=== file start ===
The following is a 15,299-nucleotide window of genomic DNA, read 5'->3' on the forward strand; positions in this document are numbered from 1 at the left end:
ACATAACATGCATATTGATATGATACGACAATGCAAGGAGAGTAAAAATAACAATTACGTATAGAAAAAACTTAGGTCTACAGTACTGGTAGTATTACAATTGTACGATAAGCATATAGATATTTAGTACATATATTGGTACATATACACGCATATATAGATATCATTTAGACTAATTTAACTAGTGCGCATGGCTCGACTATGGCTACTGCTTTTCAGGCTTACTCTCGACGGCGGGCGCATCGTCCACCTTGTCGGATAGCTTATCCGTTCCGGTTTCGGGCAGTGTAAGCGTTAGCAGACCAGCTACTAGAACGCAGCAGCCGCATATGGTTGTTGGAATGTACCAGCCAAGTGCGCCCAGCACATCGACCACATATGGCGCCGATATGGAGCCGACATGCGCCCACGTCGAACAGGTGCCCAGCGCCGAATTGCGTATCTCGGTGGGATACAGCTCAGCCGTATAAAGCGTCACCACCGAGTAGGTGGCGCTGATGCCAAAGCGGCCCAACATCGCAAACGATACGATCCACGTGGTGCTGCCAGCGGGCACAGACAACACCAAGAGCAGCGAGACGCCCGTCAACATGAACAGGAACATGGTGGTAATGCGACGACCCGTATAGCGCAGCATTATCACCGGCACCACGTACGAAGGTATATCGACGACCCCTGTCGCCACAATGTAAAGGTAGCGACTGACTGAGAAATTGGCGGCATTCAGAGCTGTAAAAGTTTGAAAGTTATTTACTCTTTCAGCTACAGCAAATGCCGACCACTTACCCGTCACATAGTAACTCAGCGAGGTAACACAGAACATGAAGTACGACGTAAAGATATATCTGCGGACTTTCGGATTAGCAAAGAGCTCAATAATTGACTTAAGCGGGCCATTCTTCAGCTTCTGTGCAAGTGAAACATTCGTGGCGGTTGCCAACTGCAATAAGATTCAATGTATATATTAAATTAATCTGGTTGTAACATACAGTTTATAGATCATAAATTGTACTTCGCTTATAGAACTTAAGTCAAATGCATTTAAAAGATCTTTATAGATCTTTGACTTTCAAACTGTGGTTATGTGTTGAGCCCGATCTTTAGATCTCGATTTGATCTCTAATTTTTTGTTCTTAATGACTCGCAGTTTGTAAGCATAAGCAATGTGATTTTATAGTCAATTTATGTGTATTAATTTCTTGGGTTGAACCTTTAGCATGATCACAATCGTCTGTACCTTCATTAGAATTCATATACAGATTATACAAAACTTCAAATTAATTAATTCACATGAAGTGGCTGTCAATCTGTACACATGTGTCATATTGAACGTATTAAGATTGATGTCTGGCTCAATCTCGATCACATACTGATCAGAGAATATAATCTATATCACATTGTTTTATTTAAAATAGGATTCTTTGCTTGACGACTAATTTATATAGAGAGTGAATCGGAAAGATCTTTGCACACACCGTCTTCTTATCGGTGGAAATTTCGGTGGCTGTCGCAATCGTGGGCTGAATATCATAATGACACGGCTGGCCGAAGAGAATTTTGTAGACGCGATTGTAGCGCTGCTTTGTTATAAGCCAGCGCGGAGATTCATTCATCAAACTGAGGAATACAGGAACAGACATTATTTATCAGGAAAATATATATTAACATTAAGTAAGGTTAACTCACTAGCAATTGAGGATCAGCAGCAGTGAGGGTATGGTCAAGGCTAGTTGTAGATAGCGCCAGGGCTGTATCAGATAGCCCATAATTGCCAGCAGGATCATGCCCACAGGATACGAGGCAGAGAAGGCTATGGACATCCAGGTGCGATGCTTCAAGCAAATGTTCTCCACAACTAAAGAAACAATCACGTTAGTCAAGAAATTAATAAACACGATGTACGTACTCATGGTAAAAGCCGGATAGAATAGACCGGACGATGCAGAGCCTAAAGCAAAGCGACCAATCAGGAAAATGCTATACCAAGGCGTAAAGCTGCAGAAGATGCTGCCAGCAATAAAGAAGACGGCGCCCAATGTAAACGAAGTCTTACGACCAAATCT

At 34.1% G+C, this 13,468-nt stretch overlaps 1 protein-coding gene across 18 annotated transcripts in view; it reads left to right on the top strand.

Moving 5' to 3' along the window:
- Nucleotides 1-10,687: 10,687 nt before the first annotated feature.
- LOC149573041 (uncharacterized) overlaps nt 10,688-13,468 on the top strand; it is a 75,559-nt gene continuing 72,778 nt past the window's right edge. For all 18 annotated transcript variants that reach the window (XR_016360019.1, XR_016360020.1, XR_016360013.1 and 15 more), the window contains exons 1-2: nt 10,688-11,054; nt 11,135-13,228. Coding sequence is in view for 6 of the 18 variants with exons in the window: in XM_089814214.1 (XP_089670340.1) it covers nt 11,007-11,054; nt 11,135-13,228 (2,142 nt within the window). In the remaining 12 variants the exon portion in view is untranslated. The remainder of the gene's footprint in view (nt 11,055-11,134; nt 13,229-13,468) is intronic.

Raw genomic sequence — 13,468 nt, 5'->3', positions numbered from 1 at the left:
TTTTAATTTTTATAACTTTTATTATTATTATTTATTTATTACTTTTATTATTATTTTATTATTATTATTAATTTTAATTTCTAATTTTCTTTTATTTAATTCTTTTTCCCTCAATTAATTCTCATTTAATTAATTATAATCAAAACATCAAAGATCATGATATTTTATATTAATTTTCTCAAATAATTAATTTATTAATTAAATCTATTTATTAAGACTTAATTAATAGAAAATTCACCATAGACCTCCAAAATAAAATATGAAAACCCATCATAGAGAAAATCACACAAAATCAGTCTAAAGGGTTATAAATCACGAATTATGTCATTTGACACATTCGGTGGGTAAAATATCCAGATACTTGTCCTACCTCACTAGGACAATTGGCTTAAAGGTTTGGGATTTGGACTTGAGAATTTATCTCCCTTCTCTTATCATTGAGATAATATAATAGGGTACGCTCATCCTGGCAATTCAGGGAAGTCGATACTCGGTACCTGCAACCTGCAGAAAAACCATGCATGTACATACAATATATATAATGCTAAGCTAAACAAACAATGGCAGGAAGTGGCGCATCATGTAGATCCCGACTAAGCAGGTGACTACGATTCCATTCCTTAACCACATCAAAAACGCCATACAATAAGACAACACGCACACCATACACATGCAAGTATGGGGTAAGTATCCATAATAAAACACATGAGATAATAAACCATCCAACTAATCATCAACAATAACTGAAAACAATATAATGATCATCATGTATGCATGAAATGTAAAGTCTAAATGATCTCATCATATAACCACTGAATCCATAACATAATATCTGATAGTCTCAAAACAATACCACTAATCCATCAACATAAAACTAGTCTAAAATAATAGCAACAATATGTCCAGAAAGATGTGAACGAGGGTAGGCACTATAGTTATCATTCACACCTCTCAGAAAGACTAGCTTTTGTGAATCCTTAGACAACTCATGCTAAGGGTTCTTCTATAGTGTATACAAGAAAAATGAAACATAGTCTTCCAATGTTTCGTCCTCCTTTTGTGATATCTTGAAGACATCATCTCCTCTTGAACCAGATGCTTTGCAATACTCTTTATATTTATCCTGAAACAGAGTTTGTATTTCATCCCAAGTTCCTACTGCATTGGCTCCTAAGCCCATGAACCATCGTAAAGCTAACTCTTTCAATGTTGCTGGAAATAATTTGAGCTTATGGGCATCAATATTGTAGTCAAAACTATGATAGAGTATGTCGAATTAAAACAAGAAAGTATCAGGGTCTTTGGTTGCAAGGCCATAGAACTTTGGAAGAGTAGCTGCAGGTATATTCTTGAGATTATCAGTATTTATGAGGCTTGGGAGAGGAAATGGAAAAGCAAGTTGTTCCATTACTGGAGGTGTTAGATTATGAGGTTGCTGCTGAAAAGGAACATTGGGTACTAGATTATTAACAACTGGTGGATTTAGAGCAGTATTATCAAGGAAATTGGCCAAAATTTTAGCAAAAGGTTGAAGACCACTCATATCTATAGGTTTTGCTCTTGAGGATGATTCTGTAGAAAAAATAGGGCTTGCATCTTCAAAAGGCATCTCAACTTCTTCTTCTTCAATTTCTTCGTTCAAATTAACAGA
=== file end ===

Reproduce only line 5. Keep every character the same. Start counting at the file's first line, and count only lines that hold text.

- Nucleotides 1-10,687: 10,687 nt before the first annotated feature.